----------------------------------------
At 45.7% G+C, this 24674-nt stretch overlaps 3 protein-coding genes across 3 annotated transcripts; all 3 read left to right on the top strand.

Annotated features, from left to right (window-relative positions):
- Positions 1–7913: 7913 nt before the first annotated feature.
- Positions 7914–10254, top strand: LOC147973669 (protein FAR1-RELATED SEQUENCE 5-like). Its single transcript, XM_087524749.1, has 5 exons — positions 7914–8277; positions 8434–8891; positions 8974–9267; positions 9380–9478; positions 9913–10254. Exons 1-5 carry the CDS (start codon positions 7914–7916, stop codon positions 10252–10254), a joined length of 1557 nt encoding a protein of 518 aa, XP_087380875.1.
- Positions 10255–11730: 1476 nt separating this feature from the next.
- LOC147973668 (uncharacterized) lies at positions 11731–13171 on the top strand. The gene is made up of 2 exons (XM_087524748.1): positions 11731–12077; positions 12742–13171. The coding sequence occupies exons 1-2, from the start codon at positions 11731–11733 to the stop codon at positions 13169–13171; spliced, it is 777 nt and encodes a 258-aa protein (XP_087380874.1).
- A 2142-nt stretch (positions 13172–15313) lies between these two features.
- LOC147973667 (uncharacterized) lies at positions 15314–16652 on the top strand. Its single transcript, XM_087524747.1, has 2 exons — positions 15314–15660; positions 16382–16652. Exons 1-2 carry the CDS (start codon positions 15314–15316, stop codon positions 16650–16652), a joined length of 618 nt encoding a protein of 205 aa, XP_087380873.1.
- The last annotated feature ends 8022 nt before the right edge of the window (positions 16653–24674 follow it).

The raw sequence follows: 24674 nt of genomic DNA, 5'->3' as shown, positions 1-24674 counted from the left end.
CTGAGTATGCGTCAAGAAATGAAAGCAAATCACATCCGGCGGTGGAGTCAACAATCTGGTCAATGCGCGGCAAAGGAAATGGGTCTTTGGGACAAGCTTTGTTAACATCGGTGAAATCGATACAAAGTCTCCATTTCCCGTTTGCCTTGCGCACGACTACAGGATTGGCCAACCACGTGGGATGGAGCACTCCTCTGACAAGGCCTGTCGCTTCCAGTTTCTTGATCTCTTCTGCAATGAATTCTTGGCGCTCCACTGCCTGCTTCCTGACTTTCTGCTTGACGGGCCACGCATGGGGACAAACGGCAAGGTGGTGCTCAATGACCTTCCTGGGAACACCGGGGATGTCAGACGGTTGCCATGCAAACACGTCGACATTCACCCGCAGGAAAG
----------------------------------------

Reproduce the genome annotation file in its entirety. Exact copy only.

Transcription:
At 45.7% G+C, this 24674-nt stretch overlaps 3 protein-coding genes across 3 annotated transcripts; all 3 read left to right on the top strand.

Annotated features, from left to right (window-relative positions):
- Positions 1–7913: 7913 nt before the first annotated feature.
- Positions 7914–10254, top strand: LOC147973669 (protein FAR1-RELATED SEQUENCE 5-like). Its single transcript, XM_087524749.1, has 5 exons — positions 7914–8277; positions 8434–8891; positions 8974–9267; positions 9380–9478; positions 9913–10254. Exons 1-5 carry the CDS (start codon positions 7914–7916, stop codon positions 10252–10254), a joined length of 1557 nt encoding a protein of 518 aa, XP_087380875.1.
- Positions 10255–11730: 1476 nt separating this feature from the next.
- LOC147973668 (uncharacterized) lies at positions 11731–13171 on the top strand. The gene is made up of 2 exons (XM_087524748.1): positions 11731–12077; positions 12742–13171. The coding sequence occupies exons 1-2, from the start codon at positions 11731–11733 to the stop codon at positions 13169–13171; spliced, it is 777 nt and encodes a 258-aa protein (XP_087380874.1).
- A 2142-nt stretch (positions 13172–15313) lies between these two features.
- LOC147973667 (uncharacterized) lies at positions 15314–16652 on the top strand. Its single transcript, XM_087524747.1, has 2 exons — positions 15314–15660; positions 16382–16652. Exons 1-2 carry the CDS (start codon positions 15314–15316, stop codon positions 16650–16652), a joined length of 618 nt encoding a protein of 205 aa, XP_087380873.1.
- The last annotated feature ends 8022 nt before the right edge of the window (positions 16653–24674 follow it).

The raw sequence follows: 24674 nt of genomic DNA, 5'->3' as shown, positions 1-24674 counted from the left end.
CTGAGTATGCGTCAAGAAATGAAAGCAAATCACATCCGGCGGTGGAGTCAACAATCTGGTCAATGCGCGGCAAAGGAAATGGGTCTTTGGGACAAGCTTTGTTAACATCGGTGAAATCGATACAAAGTCTCCATTTCCCGTTTGCCTTGCGCACGACTACAGGATTGGCCAACCACGTGGGATGGAGCACTCCTCTGACAAGGCCTGTCGCTTCCAGTTTCTTGATCTCTTCTGCAATGAATTCTTGGCGCTCCACTGCCTGCTTCCTGACTTTCTGCTTGACGGGCCACGCATGGGGACAAACGGCAAGGTGGTGCTCAATGACCTTCCTGGGAACACCGGGGATGTCAGACGGTTGCCATGCAAACACGTCGACATTCACCCGCAGGAAAG